Born in Yazoo City, Mississippi, Gordon graduated from Tulane University with a degree in business administration. Upon moving to Los Angeles in the early '60s, he went to work as executive assistant to Aaron Spelling at Four Star Television and soon became a writer and associate producer of many Spelling shows.
He followed with a stint as head of West Coast talent development for ABC Television and later as an executive with Bob Banner Associates. In 1968, he joined Sam Arkoff and Jim Nicholson at American International Pictures (AIP) as Vice President in Charge of Project Development. He then segued to Screen Gems, the television division of Columbia Pictures as Vice President, where he helped develop the classic television movie Brian's Song, as well as the first novel for television, the adaptation of Leon Uris' QB VII.
Accepting an offer to become the first executive in the company's history to be in charge of worldwide production, Gordon returned to AIP. His many projects included Coffy, Foxy Brown, Hell?s Angels ?69, Wild in the Streets, John Milius' Dillinger, (for which Gordon also served as executive producer); and Ralph Bakshi?s ground-breaking and controversial animated hit Heavy Traffic, which was among The New York Times' top ten films of 1973.
Gordon then formed his own production company, Lawrence Gordon Productions, and began a long and successful association with director Walter Hill. Among the duo's memorable titles are Hard Times starring Charles Bronson, The Driver with Ryan O'Neal and Isabelle Adjani, the cult classic The Warriors, the memorable 48 HRS. starring Nick Nolte and a then-unknown Eddie Murphy, the rock-and-roll fable Streets of Fire, Brewster's Millions with Richard Pryor and John Candy and Another 48 HRS., which re-united the comedic team from the original.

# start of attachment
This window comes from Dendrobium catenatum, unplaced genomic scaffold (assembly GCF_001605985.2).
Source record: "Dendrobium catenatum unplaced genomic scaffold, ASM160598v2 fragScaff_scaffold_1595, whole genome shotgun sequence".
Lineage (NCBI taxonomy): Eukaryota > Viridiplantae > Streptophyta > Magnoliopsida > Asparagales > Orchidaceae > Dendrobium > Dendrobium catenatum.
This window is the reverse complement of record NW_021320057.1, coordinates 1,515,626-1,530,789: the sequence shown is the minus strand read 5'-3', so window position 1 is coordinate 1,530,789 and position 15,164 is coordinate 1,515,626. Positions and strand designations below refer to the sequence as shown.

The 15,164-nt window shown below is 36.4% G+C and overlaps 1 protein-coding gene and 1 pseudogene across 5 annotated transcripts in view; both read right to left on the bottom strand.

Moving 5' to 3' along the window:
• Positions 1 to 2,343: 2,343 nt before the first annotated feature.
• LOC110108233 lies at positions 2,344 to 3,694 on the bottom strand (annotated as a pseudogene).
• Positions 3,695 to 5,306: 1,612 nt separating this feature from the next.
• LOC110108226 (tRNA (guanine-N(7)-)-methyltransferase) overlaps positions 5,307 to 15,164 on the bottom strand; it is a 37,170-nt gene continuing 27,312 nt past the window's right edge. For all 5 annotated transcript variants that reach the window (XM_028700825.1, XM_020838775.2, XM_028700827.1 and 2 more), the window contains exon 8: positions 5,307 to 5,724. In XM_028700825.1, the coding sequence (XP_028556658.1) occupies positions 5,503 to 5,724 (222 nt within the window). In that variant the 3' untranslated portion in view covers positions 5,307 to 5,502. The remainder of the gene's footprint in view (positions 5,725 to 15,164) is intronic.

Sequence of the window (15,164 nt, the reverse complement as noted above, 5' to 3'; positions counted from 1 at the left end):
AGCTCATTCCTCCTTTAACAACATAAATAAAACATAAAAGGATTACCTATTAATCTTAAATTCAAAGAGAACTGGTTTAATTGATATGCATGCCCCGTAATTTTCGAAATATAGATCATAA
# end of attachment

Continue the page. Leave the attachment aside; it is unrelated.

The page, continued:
Gordon also produced the comedy hit The End starring Burt Reynolds, and collaborated again with Reynolds on the box-office smash Hooper. Also during this period, he produced the Paul Schrader penned Rolling Thunder starring William Devane and Tommy Lee Jones and the movie musical Xanadu starring Gene Kelly and Olivia Newton-John.
In 1982, Gordon reunited with his old boss Aaron Spelling to create and executive produce the long-running ABC television series Matt Houston.
In 1984, Gordon became President and Chief Operating Officer of Twentieth Century Fox, where he oversaw such successful titles as James Cameron?s Aliens, James L. Brooks? Broadcast News, Commando starring Arnold Schwarzenegger and Jewel of the Nile starring Michael Douglas, Kathleen Turner and Danny DeVito.
After his stint at Fox, Gordon produced the critically acclaimed Lucas, marking the directorial debut of David Seltzer, and Jumpin? Jack Flash starring Whoopi Goldberg, which was Penny Marshall?s first film as a director.
Gordon has also produced for the stage. For Broadway, he produced the musical Smile with music by Tony, Grammy and Academy Award winner Marvin Hamlisch and book and lyrics by Tony and Academy Award winner Howard Ashman. Off-Broadway, Gordon was awarded the prestigious Drama Desk Award for his revival of Joe Orton's Entertaining Mr. Sloane.